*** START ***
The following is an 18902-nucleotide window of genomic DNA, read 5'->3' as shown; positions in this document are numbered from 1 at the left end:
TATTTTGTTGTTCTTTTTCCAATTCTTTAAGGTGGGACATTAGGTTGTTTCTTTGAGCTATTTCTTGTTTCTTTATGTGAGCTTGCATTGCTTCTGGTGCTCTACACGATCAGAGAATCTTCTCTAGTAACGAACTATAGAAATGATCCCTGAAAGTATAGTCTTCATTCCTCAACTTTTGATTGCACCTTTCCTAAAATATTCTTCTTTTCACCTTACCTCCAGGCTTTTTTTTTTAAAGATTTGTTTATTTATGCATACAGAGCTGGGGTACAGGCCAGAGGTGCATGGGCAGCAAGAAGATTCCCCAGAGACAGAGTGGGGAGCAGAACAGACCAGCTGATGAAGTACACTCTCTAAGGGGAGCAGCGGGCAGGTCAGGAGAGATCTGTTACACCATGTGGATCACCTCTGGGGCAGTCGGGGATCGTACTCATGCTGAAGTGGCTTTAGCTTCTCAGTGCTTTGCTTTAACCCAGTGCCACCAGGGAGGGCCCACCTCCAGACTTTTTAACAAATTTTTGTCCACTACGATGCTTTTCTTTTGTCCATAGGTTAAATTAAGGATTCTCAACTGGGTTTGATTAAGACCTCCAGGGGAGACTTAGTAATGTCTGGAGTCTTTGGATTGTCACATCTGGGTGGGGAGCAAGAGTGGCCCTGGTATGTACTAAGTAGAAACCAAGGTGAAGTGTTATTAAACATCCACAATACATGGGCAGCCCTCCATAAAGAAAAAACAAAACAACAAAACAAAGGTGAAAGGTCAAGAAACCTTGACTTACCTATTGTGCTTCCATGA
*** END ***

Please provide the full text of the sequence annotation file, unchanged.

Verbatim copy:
The following is an 18902-nucleotide window of genomic DNA, read 5'->3' as shown; positions in this document are numbered from 1 at the left end:
TATTTTGTTGTTCTTTTTCCAATTCTTTAAGGTGGGACATTAGGTTGTTTCTTTGAGCTATTTCTTGTTTCTTTATGTGAGCTTGCATTGCTTCTGGTGCTCTACACGATCAGAGAATCTTCTCTAGTAACGAACTATAGAAATGATCCCTGAAAGTATAGTCTTCATTCCTCAACTTTTGATTGCACCTTTCCTAAAATATTCTTCTTTTCACCTTACCTCCAGGCTTTTTTTTTTAAAGATTTGTTTATTTATGCATACAGAGCTGGGGTACAGGCCAGAGGTGCATGGGCAGCAAGAAGATTCCCCAGAGACAGAGTGGGGAGCAGAACAGACCAGCTGATGAAGTACACTCTCTAAGGGGAGCAGCGGGCAGGTCAGGAGAGATCTGTTACACCATGTGGATCACCTCTGGGGCAGTCGGGGATCGTACTCATGCTGAAGTGGCTTTAGCTTCTCAGTGCTTTGCTTTAACCCAGTGCCACCAGGGAGGGCCCACCTCCAGACTTTTTAACAAATTTTTGTCCACTACGATGCTTTTCTTTTGTCCATAGGTTAAATTAAGGATTCTCAACTGGGTTTGATTAAGACCTCCAGGGGAGACTTAGTAATGTCTGGAGTCTTTGGATTGTCACATCTGGGTGGGGAGCAAGAGTGGCCCTGGTATGTACTAAGTAGAAACCAAGGTGAAGTGTTATTAAACATCCACAATACATGGGCAGCCCTCCATAAAGAAAAAACAAAACAACAAAACAAAGGTGAAAGGTCAAGAAACCTTGACTTACCTATTGTGCTTCCATGA